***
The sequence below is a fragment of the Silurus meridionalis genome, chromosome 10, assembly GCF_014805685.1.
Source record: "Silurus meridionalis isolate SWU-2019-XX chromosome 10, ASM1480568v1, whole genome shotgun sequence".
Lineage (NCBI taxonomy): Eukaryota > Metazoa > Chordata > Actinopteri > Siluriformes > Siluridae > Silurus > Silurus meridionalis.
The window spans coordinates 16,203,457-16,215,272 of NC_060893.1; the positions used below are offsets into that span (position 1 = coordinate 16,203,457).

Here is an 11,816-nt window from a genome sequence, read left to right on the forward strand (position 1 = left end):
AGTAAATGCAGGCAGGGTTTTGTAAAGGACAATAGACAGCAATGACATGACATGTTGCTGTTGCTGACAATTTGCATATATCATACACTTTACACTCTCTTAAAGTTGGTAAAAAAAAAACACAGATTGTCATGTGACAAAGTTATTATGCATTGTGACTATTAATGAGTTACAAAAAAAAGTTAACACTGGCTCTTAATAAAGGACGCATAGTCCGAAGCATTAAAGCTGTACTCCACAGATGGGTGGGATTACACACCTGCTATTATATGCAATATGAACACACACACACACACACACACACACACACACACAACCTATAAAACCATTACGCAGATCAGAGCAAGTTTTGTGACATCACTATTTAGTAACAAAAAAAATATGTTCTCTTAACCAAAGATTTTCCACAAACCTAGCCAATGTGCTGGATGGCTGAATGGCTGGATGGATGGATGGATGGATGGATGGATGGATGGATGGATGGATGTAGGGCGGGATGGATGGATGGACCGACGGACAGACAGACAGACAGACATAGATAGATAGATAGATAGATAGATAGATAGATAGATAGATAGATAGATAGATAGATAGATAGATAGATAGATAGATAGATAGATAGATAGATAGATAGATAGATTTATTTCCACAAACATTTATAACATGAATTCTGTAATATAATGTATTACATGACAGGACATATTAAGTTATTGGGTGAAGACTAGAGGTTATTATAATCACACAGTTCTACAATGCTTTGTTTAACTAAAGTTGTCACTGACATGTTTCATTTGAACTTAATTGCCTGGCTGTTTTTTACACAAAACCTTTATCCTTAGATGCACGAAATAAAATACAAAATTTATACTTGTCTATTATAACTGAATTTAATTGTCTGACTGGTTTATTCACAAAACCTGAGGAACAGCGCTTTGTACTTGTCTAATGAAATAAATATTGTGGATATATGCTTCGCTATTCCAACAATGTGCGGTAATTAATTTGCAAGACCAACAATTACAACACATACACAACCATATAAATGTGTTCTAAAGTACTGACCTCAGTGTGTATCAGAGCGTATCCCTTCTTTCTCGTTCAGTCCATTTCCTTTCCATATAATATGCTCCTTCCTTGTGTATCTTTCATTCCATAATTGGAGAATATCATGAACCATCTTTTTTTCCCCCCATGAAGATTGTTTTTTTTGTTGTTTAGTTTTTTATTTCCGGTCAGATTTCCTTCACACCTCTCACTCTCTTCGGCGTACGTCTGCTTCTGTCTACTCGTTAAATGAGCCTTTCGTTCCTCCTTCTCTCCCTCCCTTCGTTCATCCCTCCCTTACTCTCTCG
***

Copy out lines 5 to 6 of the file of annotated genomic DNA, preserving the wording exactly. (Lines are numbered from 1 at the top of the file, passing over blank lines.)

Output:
Here is an 11,816-nt window from a genome sequence, read left to right on the forward strand (position 1 = left end):
AGTAAATGCAGGCAGGGTTTTGTAAAGGACAATAGACAGCAATGACATGACATGTTGCTGTTGCTGACAATTTGCATATATCATACACTTTACACTCTCTTAAAGTTGGTAAAAAAAAAACACAGATTGTCATGTGACAAAGTTATTATGCATTGTGACTATTAATGAGTTACAAAAAAAAGTTAACACTGGCTCTTAATAAAGGACGCATAGTCCGAAGCATTAAAGCTGTACTCCACAGATGGGTGGGATTACACACCTGCTATTATATGCAATATGAACACACACACACACACACACACACACACACACACAACCTATAAAACCATTACGCAGATCAGAGCAAGTTTTGTGACATCACTATTTAGTAACAAAAAAAATATGTTCTCTTAACCAAAGATTTTCCACAAACCTAGCCAATGTGCTGGATGGCTGAATGGCTGGATGGATGGATGGATGGATGGATGGATGGATGGATGGATGGATGTAGGGCGGGATGGATGGATGGACCGACGGACAGACAGACAGACAGACATAGATAGATAGATAGATAGATAGATAGATAGATAGATAGATAGATAGATAGATAGATAGATAGATAGATAGATAGATAGATAGATAGATAGATAGATAGATAGATTTATTTCCACAAACATTTATAACATGAATTCTGTAATATAATGTATTACATGACAGGACATATTAAGTTATTGGGTGAAGACTAGAGGTTATTATAATCACACAGTTCTACAATGCTTTGTTTAACTAAAGTTGTCACTGACATGTTTCATTTGAACTTAATTGCCTGGCTGTTTTTTACACAAAACCTTTATCCTTAGATGCACGAAATAAAATACAAAATTTATACTTGTCTATTATAACTGAATTTAATTGTCTGACTGGTTTATTCACAAAACCTGAGGAACAGCGCTTTGTACTTGTCTAATGAAATAAATATTGTGGATATATGCTTCGCTATTCCAACAATGTGCGGTAATTAATTTGCAAGACCAACAATTACAACACATACACAACCATATAAATGTGTTCTAAAGTACTGACCTCAGTGTGTATCAGAGCGTATCCCTTCTTTCTCGTTCAGTCCATTTCCTTTCCATATAATATGCTCCTTCCTTGTGTATCTTTCATTCCATAATTGGAGAATATCATGAACCATCTTTTTTTCCCCCCATGAAGATTGTTTTTTTTGTTGTTTAGTTTTTTATTTCCGGTCAGATTTCCTTCACACCTCTCACTCTCTTCGGCGTACGTCTGCTTCTGTCTACTCGTTAAATGAGCCTTTCGTTCCTCCTTCTCTCCCTCCCTTCGTTCATCCCTCCCTTACTCTCTCG